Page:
The demand for better interoperability has risen to the top of expectations for healthcare information technology. Much progress has been made, thanks in part, to advances in certified electronic health record technology (CEHRT) under the meaningful use program; however, there’s still a long road ahead before full interoperability is achieved.
The journey to true patient-centered healthcare – where the patient’s data is available to each provider who needs it - cannot be completed without widespread interoperability. Interoperability leads to a more complete clinical record, which can be used to create accurate, actionable insights for decisions regarding patients’ care.
The recent agreement between CommonWell Health Alliance and Carequality is a significant milestone to realizing the promises of interoperability. The result of this milestone agreement will be national-scale connectivity, which will allow providers to find and use the information they need to improve care for their patients. Under terms of the agreement, CommonWell is becoming an implementer of Carequality on behalf of its members, while Carequality participants will be able to use a Carequality-compliant version of CommonWell’s Record Locator service. This means that both CommonWell and Carequality implementers will have additional access to data needed to give providers a more complete story of the patient.
Interoperability in Day-to-Day Operations
The federal government is also pushing health organizations to make interoperability key to their day-to-day operations. Recent laws, such as the 21st Century Cures Act (Cures), aim to increase interoperability by penalizing “information blocking” of clinical data, by either vendors or provider groups. Another way that the Cures legislation seeks to improve interoperability is by creating or supporting a national-scale, trusted, network-to-network exchange framework. We believe the recent CommonWell-Carequality agreement can serve as example of how to meet this goal.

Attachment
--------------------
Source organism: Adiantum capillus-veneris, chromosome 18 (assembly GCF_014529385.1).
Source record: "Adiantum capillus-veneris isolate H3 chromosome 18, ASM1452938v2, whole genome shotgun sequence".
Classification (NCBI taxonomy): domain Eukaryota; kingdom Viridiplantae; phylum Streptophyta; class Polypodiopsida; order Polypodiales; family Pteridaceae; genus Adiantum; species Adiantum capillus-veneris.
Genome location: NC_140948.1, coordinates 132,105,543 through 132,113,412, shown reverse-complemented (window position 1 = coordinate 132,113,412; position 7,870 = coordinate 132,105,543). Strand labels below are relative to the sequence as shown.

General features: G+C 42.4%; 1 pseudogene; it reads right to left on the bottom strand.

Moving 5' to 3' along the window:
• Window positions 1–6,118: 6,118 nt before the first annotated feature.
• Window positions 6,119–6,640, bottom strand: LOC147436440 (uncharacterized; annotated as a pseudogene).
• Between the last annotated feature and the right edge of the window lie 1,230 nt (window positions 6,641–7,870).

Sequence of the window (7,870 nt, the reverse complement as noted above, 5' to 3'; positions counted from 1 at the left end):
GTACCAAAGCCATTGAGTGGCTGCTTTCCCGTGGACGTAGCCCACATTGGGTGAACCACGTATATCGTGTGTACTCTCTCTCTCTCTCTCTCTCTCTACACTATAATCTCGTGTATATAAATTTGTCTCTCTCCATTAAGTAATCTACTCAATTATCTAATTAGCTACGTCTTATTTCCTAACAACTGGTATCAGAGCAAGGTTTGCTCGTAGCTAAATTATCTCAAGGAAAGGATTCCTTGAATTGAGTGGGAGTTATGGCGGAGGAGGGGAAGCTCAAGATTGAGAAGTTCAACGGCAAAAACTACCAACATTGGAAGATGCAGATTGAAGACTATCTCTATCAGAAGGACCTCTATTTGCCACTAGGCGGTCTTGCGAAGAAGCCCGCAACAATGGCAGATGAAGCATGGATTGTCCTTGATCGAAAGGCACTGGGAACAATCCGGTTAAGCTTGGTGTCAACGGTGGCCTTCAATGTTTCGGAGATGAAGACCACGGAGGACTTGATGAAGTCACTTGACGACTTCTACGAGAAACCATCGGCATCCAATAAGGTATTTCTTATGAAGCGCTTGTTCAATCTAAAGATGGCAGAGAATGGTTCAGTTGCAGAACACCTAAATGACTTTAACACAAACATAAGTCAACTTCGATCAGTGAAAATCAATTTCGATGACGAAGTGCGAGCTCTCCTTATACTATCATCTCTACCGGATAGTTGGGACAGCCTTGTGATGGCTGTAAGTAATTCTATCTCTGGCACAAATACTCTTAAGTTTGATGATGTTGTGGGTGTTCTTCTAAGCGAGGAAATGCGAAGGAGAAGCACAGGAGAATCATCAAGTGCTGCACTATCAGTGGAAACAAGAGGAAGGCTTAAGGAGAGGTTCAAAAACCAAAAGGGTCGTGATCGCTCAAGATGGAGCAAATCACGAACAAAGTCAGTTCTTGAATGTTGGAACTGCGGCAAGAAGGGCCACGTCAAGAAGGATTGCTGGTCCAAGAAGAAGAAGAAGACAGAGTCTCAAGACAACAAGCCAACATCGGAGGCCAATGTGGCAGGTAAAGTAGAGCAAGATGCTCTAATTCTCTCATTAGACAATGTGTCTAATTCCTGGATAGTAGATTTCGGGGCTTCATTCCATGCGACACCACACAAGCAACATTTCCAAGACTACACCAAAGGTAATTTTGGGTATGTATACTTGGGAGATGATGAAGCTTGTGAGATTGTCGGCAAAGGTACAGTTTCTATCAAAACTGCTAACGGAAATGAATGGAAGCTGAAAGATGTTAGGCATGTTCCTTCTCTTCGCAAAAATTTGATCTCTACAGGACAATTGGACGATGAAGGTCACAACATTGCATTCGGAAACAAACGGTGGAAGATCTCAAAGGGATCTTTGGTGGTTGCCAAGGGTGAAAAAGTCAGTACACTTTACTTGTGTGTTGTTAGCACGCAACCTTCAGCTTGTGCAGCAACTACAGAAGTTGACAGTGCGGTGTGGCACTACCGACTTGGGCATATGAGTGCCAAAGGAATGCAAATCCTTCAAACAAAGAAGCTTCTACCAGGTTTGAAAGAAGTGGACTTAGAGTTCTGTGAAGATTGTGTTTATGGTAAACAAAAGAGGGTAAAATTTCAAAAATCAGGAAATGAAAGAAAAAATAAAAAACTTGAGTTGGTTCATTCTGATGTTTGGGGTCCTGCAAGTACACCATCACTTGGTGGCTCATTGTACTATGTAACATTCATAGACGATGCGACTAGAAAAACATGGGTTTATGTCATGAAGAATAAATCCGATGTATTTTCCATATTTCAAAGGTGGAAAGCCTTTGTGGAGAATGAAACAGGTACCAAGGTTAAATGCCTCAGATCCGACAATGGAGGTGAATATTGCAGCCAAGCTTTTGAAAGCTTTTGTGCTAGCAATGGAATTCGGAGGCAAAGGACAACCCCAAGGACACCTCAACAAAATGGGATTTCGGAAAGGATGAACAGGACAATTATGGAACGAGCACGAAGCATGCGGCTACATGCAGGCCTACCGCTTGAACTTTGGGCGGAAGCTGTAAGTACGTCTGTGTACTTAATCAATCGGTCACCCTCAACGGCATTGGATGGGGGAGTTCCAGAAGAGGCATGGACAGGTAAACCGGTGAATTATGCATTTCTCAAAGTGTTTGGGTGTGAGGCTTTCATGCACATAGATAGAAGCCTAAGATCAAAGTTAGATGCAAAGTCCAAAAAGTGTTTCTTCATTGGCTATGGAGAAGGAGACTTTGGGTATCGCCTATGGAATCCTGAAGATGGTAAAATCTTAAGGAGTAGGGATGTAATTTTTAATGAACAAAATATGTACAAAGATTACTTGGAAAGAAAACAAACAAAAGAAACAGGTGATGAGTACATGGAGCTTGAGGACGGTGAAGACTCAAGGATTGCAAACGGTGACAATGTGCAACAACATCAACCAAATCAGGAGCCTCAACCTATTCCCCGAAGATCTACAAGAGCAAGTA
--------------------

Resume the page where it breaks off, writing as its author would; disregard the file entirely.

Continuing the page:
But even when widespread data sharing among CEHRT is available, the quest for interoperability will not be finished. One emerging trend that should add value to patient care is the Internet of Things (IoT).;
Internet of Things - IoT
With the IoT, many smart, connected technologies will be able to exchange data with each other and with patients and their care providers. This flood of new kinds of data can deliver near real-time insights and value, but for this data to reach the right providers and be useful in support of care, a new generation of interoperability standards and governance frameworks will be needed. EHR developers will have to learn how to incorporate types and volumes of data never before available, and care teams will have to expand their concepts of care to utilize the broader perspectives delivered from near real-time monitoring of patient and consumer activity.
One thing is certain – the quest for interoperability will stretch far into the future. The promise is better, safer and more effective care.
John Gresham is vice president and general manager, DeviceWorks and Interoperability, Cerner.